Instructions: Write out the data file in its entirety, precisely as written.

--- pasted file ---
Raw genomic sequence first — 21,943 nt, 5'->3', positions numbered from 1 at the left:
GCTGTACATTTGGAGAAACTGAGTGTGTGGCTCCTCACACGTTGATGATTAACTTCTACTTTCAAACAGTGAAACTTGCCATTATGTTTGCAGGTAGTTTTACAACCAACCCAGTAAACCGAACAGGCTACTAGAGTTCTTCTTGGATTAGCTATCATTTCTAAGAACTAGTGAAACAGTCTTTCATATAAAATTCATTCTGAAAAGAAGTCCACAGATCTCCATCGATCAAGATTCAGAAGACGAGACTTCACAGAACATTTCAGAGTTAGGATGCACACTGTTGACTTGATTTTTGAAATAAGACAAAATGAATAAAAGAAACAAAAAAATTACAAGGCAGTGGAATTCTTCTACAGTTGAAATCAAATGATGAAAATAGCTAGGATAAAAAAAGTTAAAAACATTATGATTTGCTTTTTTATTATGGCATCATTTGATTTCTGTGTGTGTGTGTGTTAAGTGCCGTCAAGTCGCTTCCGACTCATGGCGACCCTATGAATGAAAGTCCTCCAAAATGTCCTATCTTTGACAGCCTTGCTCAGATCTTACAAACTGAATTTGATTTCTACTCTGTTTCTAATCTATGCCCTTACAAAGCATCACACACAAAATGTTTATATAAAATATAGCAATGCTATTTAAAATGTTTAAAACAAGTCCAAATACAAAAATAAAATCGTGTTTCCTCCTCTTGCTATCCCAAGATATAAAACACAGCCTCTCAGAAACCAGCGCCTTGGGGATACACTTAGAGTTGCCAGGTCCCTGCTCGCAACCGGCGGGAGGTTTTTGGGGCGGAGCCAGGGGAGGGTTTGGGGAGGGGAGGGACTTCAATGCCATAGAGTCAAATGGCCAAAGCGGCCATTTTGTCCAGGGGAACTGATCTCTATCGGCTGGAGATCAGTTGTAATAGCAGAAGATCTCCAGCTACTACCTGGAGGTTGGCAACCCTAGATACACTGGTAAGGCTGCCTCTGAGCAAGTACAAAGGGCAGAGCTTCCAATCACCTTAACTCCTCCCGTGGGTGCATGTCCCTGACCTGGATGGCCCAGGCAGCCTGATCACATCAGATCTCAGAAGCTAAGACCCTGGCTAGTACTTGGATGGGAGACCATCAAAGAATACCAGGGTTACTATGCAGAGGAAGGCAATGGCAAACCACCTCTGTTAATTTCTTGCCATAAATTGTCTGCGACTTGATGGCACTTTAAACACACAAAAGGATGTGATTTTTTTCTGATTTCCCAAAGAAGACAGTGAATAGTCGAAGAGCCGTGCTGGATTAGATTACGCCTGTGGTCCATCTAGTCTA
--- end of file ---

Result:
Raw genomic sequence first — 21,943 nt, 5'->3', positions numbered from 1 at the left:
GCTGTACATTTGGAGAAACTGAGTGTGTGGCTCCTCACACGTTGATGATTAACTTCTACTTTCAAACAGTGAAACTTGCCATTATGTTTGCAGGTAGTTTTACAACCAACCCAGTAAACCGAACAGGCTACTAGAGTTCTTCTTGGATTAGCTATCATTTCTAAGAACTAGTGAAACAGTCTTTCATATAAAATTCATTCTGAAAAGAAGTCCACAGATCTCCATCGATCAAGATTCAGAAGACGAGACTTCACAGAACATTTCAGAGTTAGGATGCACACTGTTGACTTGATTTTTGAAATAAGACAAAATGAATAAAAGAAACAAAAAAATTACAAGGCAGTGGAATTCTTCTACAGTTGAAATCAAATGATGAAAATAGCTAGGATAAAAAAAGTTAAAAACATTATGATTTGCTTTTTTATTATGGCATCATTTGATTTCTGTGTGTGTGTGTGTTAAGTGCCGTCAAGTCGCTTCCGACTCATGGCGACCCTATGAATGAAAGTCCTCCAAAATGTCCTATCTTTGACAGCCTTGCTCAGATCTTACAAACTGAATTTGATTTCTACTCTGTTTCTAATCTATGCCCTTACAAAGCATCACACACAAAATGTTTATATAAAATATAGCAATGCTATTTAAAATGTTTAAAACAAGTCCAAATACAAAAATAAAATCGTGTTTCCTCCTCTTGCTATCCCAAGATATAAAACACAGCCTCTCAGAAACCAGCGCCTTGGGGATACACTTAGAGTTGCCAGGTCCCTGCTCGCAACCGGCGGGAGGTTTTTGGGGCGGAGCCAGGGGAGGGTTTGGGGAGGGGAGGGACTTCAATGCCATAGAGTCAAATGGCCAAAGCGGCCATTTTGTCCAGGGGAACTGATCTCTATCGGCTGGAGATCAGTTGTAATAGCAGAAGATCTCCAGCTACTACCTGGAGGTTGGCAACCCTAGATACACTGGTAAGGCTGCCTCTGAGCAAGTACAAAGGGCAGAGCTTCCAATCACCTTAACTCCTCCCGTGGGTGCATGTCCCTGACCTGGATGGCCCAGGCAGCCTGATCACATCAGATCTCAGAAGCTAAGACCCTGGCTAGTACTTGGATGGGAGACCATCAAAGAATACCAGGGTTACTATGCAGAGGAAGGCAATGGCAAACCACCTCTGTTAATTTCTTGCCATAAATTGTCTGCGACTTGATGGCACTTTAAACACACAAAAGGATGTGATTTTTTTCTGATTTCCCAAAGAAGACAGTGAATAGTCGAAGAGCCGTGCTGGATTAGATTACGCCTGTGGTCCATCTAGTCTA